I decided after this to change my style, yet again. Originally I didn’t think this feasible. How could I change again, within a few levels of doing it previously without making the next few levels a complete grind? I resigned to the fact it might be a hard path leveling a for a bit while I chose to use a Destruction Staff. If my main build was going to be complete magicka, my secondary weapon would follow suit. Plus the Destruction Staff was the first weapon I used in Coldharbour, so I had some skill with the weapon.
Since I am also an avid hoarder of skill points found via Skyshards, I slotted a skill point I had handy into Destructive Touch (since the staff had a flame enchantment) and proceeded to grind out a few weapon skill levels. I also went back to my 80/20 light to medium armor choice – light for the magicka bonuses, medium for the armor value boost. By the time I hit level 20 I no longer felt stifled. The couple of levels spent floundering in a dual-wield had cost some time, but thanks to the sheer ability to play the way you choose and the game’s core design to change your style at the drop of a hat, I was able to overcome this. As a result, Eldalye the Templar is a stronger character as a result.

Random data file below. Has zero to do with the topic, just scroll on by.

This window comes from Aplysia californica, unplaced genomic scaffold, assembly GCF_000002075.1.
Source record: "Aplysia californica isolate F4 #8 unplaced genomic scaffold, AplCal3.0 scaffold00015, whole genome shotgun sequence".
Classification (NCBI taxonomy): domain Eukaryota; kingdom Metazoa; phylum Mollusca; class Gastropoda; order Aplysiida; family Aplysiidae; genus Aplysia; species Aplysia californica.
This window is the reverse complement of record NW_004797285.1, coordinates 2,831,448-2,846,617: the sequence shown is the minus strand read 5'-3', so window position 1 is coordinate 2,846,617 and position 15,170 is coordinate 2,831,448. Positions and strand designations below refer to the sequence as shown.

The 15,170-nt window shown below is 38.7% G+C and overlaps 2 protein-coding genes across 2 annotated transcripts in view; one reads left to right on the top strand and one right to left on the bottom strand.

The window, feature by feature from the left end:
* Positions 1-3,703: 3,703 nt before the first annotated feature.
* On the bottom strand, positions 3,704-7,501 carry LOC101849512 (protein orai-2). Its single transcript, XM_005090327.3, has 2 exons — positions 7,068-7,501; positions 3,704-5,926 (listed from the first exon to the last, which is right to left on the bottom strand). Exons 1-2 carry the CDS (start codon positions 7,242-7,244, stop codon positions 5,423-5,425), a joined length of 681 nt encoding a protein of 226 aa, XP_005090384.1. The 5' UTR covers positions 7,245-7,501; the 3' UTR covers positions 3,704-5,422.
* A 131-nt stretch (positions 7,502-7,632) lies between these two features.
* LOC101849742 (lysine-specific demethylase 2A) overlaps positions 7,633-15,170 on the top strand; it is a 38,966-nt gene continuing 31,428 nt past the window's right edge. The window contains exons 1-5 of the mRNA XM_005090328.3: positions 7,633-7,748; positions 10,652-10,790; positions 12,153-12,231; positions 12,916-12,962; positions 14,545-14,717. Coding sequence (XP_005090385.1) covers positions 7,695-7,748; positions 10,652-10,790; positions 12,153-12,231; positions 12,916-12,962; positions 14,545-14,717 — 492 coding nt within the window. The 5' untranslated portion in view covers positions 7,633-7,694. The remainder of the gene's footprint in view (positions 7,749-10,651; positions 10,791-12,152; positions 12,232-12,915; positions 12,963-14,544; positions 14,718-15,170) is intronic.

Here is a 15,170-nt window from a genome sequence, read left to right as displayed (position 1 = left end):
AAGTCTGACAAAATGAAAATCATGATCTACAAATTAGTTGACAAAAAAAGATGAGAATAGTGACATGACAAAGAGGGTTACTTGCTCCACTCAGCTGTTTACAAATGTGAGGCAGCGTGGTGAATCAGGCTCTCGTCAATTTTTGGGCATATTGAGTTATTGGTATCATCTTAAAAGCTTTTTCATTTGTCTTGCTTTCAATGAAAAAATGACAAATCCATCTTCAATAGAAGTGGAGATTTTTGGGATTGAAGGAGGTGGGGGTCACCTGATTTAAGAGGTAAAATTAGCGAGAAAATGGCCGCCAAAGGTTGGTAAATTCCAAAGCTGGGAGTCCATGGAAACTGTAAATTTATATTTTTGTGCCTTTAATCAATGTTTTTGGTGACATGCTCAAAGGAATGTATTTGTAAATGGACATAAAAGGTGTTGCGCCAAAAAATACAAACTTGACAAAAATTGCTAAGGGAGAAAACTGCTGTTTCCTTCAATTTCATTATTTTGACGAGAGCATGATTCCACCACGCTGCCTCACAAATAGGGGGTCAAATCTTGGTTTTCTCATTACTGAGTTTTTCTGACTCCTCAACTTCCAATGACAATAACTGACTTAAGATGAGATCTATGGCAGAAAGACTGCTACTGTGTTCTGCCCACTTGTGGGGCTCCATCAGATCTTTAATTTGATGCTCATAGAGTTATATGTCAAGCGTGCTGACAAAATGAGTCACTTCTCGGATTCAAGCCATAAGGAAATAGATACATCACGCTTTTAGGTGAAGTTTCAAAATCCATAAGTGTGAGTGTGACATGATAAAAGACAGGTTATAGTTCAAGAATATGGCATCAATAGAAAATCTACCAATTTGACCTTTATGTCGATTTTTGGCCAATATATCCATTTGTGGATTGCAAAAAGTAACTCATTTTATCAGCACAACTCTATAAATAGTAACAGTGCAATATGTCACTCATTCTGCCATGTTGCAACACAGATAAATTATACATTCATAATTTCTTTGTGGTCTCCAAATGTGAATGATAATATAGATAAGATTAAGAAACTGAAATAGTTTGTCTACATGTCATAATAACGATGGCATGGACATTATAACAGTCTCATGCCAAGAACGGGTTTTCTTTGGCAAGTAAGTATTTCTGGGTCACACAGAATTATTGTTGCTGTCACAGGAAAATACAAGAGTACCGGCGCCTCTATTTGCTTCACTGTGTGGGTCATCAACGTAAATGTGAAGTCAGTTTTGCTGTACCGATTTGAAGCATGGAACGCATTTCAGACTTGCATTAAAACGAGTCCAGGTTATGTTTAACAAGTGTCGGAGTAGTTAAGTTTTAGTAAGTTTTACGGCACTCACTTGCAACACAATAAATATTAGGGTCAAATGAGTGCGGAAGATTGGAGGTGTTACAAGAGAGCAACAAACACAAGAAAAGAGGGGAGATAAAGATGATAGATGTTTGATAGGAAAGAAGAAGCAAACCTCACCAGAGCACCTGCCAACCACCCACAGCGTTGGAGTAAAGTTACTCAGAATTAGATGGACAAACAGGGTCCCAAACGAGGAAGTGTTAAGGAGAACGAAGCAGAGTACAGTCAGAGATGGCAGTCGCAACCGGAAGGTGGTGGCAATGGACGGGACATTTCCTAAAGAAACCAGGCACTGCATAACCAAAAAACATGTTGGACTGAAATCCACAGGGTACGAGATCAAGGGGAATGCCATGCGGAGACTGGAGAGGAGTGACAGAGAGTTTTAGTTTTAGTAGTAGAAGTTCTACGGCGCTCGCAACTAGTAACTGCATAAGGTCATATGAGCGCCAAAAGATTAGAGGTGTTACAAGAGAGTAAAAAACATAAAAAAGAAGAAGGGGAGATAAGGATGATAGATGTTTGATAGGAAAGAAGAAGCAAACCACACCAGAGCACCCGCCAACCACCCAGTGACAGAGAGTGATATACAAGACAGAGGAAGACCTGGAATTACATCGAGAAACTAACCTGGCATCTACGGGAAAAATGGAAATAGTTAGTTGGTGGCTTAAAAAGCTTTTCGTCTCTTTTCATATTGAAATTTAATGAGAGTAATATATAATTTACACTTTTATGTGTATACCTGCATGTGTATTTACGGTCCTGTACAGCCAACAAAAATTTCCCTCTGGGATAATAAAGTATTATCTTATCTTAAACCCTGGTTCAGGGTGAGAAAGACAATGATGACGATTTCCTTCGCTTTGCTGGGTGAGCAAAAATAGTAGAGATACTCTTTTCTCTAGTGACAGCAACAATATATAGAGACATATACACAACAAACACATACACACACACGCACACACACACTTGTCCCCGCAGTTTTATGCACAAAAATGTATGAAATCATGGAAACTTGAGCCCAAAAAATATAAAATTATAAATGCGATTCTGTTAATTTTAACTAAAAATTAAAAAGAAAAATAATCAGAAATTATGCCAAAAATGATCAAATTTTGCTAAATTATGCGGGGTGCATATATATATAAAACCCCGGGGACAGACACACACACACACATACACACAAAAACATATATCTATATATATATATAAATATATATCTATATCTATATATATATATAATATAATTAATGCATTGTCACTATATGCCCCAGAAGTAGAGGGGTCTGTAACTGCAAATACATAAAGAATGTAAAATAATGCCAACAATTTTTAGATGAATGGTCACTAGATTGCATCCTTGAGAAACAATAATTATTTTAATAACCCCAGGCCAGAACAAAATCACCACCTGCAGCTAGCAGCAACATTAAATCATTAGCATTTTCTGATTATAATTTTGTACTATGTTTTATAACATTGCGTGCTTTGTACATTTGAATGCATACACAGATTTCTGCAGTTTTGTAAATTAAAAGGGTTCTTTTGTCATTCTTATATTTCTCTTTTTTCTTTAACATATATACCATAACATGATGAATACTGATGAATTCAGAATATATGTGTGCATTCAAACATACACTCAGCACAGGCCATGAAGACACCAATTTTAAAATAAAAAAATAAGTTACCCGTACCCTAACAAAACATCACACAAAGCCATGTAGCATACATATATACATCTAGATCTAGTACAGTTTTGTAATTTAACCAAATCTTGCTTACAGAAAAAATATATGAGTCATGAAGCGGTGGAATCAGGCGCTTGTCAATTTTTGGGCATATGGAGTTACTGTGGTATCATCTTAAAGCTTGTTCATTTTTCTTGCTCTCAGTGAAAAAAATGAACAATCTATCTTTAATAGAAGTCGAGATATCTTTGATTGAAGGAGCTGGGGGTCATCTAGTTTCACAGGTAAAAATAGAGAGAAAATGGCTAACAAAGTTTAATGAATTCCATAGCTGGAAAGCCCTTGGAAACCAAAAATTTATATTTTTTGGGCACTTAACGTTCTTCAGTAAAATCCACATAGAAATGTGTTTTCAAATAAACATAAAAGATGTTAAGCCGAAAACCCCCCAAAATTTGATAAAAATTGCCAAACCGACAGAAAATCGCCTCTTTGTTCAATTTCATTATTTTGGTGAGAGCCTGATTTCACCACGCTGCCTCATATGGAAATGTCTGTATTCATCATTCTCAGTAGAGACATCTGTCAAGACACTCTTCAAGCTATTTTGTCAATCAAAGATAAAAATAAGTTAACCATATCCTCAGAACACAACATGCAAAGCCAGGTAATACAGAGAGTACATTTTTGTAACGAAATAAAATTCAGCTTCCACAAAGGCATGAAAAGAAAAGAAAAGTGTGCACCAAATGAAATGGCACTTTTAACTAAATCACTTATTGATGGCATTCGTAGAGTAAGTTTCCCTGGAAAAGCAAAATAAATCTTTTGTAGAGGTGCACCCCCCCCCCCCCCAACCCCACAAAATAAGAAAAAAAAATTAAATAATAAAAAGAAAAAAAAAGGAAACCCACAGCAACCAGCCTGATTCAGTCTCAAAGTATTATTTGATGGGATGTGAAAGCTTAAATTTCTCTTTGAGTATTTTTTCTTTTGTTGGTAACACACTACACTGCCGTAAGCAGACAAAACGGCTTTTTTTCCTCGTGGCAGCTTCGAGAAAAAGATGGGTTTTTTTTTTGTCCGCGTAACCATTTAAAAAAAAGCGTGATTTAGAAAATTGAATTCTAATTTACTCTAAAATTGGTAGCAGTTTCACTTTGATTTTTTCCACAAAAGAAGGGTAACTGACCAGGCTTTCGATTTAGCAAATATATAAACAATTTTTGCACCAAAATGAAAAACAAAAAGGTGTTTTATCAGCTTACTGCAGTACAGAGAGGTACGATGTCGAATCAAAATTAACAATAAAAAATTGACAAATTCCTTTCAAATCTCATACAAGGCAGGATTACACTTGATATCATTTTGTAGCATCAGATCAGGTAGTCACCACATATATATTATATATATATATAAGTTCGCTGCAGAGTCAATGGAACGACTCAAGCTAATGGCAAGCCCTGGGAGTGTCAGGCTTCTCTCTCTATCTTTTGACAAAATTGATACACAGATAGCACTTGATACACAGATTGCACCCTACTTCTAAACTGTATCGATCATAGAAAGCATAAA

Think about the above scenario for a minute. What other MMO affords this level of customization and on the fly creativity? I fully plan on making an Altmer Sorcerer wearing heavy armor wielding a two-handed sword. Because Elder Scrolls. In any other MMO you are typically restricted to your role based on the class you chose. Play a Guardian in The Lord of the Rings Online and more often than not you’ll find yourself wearing heavy armor wielding a sword and shield. Runekeepers are restricted to light armor and a runestone. The Elder Scrolls Online restricts you to your imagination, and the game is a cut above the rest as a result.
Part 4 Incoming
Originally this review was envisioned as a 4-part series, but chances are we will go much more. In Part 4 of our Review-in-Progress, I’ll talk story, visuals and a portion of the game I hold most dear: the music of The Elder Scrolls Online.
Join us, won’t you?